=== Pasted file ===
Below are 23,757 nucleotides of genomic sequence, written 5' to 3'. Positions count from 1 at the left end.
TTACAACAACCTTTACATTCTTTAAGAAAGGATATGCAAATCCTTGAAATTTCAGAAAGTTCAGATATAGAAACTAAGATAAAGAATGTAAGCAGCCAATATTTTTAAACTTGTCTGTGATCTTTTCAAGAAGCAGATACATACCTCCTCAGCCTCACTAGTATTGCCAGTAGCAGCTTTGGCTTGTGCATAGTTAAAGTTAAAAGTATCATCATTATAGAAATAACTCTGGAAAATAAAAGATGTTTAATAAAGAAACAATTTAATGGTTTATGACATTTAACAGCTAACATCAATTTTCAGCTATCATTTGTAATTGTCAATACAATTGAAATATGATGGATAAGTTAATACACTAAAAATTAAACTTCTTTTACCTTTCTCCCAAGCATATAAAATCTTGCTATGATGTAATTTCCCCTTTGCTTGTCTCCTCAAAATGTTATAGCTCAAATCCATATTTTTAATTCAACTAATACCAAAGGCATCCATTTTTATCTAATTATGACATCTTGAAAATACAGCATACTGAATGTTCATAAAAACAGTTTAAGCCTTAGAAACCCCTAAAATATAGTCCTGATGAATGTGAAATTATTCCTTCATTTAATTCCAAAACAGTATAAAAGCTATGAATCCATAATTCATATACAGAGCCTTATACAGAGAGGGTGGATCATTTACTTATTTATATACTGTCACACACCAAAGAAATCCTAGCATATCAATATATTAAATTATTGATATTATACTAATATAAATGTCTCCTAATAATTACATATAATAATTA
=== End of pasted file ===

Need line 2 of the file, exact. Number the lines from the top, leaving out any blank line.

TTACAACAACCTTTACATTCTTTAAGAAAGGATATGCAAATCCTTGAAATTTCAGAAAGTTCAGATATAGAAACTAAGATAAAGAATGTAAGCAGCCAATATTTTTAAACTTGTCTGTGATCTTTTCAAGAAGCAGATACATACCTCCTCAGCCTCACTAGTATTGCCAGTAGCAGCTTTGGCTTGTGCATAGTTAAAGTTAAAAGTATCATCATTATAGAAATAACTCTGGAAAATAAAAGATGTTTAATAAAGAAACAATTTAATGGTTTATGACATTTAACAGCTAACATCAATTTTCAGCTATCATTTGTAATTGTCAATACAATTGAAATATGATGGATAAGTTAATACACTAAAAATTAAACTTCTTTTACCTTTCTCCCAAGCATATAAAATCTTGCTATGATGTAATTTCCCCTTTGCTTGTCTCCTCAAAATGTTATAGCTCAAATCCATATTTTTAATTCAACTAATACCAAAGGCATCCATTTTTATCTAATTATGACATCTTGAAAATACAGCATACTGAATGTTCATAAAAACAGTTTAAGCCTTAGAAACCCCTAAAATATAGTCCTGATGAATGTGAAATTATTCCTTCATTTAATTCCAAAACAGTATAAAAGCTATGAATCCATAATTCATATACAGAGCCTTATACAGAGAGGGTGGATCATTTACTTATTTATATACTGTCACACACCAAAGAAATCCTAGCATATCAATATATTAAATTATTGATATTATACTAATATAAATGTCTCCTAATAATTACATATAATAATTA